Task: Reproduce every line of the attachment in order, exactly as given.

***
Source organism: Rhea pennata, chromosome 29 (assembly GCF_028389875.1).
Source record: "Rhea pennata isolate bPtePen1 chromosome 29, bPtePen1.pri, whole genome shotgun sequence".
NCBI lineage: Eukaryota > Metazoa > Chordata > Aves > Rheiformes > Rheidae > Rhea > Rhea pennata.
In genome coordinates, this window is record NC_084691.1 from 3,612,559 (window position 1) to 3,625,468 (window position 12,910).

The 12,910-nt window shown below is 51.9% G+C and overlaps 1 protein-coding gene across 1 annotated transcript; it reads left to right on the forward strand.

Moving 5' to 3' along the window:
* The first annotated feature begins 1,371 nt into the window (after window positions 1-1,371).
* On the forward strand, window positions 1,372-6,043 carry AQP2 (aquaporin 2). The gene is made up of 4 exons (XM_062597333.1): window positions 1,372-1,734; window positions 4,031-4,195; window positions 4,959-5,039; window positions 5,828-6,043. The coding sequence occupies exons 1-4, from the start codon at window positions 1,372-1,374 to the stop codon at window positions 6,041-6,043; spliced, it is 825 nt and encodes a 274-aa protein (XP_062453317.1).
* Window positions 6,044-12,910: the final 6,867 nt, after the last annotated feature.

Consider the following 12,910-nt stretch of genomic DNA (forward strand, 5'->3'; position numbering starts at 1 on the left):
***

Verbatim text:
Source organism: Rhea pennata, chromosome 29 (assembly GCF_028389875.1).
Source record: "Rhea pennata isolate bPtePen1 chromosome 29, bPtePen1.pri, whole genome shotgun sequence".
NCBI lineage: Eukaryota > Metazoa > Chordata > Aves > Rheiformes > Rheidae > Rhea > Rhea pennata.
In genome coordinates, this window is record NC_084691.1 from 3,612,559 (window position 1) to 3,625,468 (window position 12,910).

The 12,910-nt window shown below is 51.9% G+C and overlaps 1 protein-coding gene across 1 annotated transcript; it reads left to right on the forward strand.

Moving 5' to 3' along the window:
* The first annotated feature begins 1,371 nt into the window (after window positions 1-1,371).
* On the forward strand, window positions 1,372-6,043 carry AQP2 (aquaporin 2). The gene is made up of 4 exons (XM_062597333.1): window positions 1,372-1,734; window positions 4,031-4,195; window positions 4,959-5,039; window positions 5,828-6,043. The coding sequence occupies exons 1-4, from the start codon at window positions 1,372-1,374 to the stop codon at window positions 6,041-6,043; spliced, it is 825 nt and encodes a 274-aa protein (XP_062453317.1).
* Window positions 6,044-12,910: the final 6,867 nt, after the last annotated feature.

Consider the following 12,910-nt stretch of genomic DNA (forward strand, 5'->3'; position numbering starts at 1 on the left):